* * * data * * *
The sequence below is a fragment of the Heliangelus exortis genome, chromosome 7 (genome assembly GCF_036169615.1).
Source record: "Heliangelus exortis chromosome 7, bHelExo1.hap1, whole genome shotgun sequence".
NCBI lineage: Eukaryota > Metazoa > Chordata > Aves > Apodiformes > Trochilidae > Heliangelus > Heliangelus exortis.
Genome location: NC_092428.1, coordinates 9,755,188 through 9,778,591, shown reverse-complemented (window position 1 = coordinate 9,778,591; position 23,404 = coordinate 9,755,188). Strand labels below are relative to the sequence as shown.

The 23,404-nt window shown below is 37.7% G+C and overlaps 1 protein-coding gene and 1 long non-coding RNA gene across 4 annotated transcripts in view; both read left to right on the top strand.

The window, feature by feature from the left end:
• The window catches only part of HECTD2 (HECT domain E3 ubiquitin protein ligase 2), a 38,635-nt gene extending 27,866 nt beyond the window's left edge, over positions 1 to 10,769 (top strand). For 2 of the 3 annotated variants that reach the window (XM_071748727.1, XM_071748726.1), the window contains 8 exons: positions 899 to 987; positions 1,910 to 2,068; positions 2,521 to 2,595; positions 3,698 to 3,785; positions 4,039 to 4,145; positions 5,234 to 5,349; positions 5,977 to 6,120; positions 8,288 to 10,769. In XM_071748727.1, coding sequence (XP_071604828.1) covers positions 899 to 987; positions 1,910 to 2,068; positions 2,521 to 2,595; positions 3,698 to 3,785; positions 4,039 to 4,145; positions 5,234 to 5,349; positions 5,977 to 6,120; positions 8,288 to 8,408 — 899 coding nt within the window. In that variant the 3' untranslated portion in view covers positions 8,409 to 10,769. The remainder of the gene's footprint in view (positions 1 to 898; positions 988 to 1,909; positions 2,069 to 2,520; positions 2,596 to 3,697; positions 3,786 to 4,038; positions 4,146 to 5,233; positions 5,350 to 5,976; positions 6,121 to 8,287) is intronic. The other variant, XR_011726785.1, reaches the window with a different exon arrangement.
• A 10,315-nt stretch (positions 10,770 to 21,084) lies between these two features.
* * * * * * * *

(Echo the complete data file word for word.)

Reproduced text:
The sequence below is a fragment of the Heliangelus exortis genome, chromosome 7 (genome assembly GCF_036169615.1).
Source record: "Heliangelus exortis chromosome 7, bHelExo1.hap1, whole genome shotgun sequence".
NCBI lineage: Eukaryota > Metazoa > Chordata > Aves > Apodiformes > Trochilidae > Heliangelus > Heliangelus exortis.
Genome location: NC_092428.1, coordinates 9,755,188 through 9,778,591, shown reverse-complemented (window position 1 = coordinate 9,778,591; position 23,404 = coordinate 9,755,188). Strand labels below are relative to the sequence as shown.

The 23,404-nt window shown below is 37.7% G+C and overlaps 1 protein-coding gene and 1 long non-coding RNA gene across 4 annotated transcripts in view; both read left to right on the top strand.

The window, feature by feature from the left end:
• The window catches only part of HECTD2 (HECT domain E3 ubiquitin protein ligase 2), a 38,635-nt gene extending 27,866 nt beyond the window's left edge, over positions 1 to 10,769 (top strand). For 2 of the 3 annotated variants that reach the window (XM_071748727.1, XM_071748726.1), the window contains 8 exons: positions 899 to 987; positions 1,910 to 2,068; positions 2,521 to 2,595; positions 3,698 to 3,785; positions 4,039 to 4,145; positions 5,234 to 5,349; positions 5,977 to 6,120; positions 8,288 to 10,769. In XM_071748727.1, coding sequence (XP_071604828.1) covers positions 899 to 987; positions 1,910 to 2,068; positions 2,521 to 2,595; positions 3,698 to 3,785; positions 4,039 to 4,145; positions 5,234 to 5,349; positions 5,977 to 6,120; positions 8,288 to 8,408 — 899 coding nt within the window. In that variant the 3' untranslated portion in view covers positions 8,409 to 10,769. The remainder of the gene's footprint in view (positions 1 to 898; positions 988 to 1,909; positions 2,069 to 2,520; positions 2,596 to 3,697; positions 3,786 to 4,038; positions 4,146 to 5,233; positions 5,350 to 5,976; positions 6,121 to 8,287) is intronic. The other variant, XR_011726785.1, reaches the window with a different exon arrangement.
• A 10,315-nt stretch (positions 10,770 to 21,084) lies between these two features.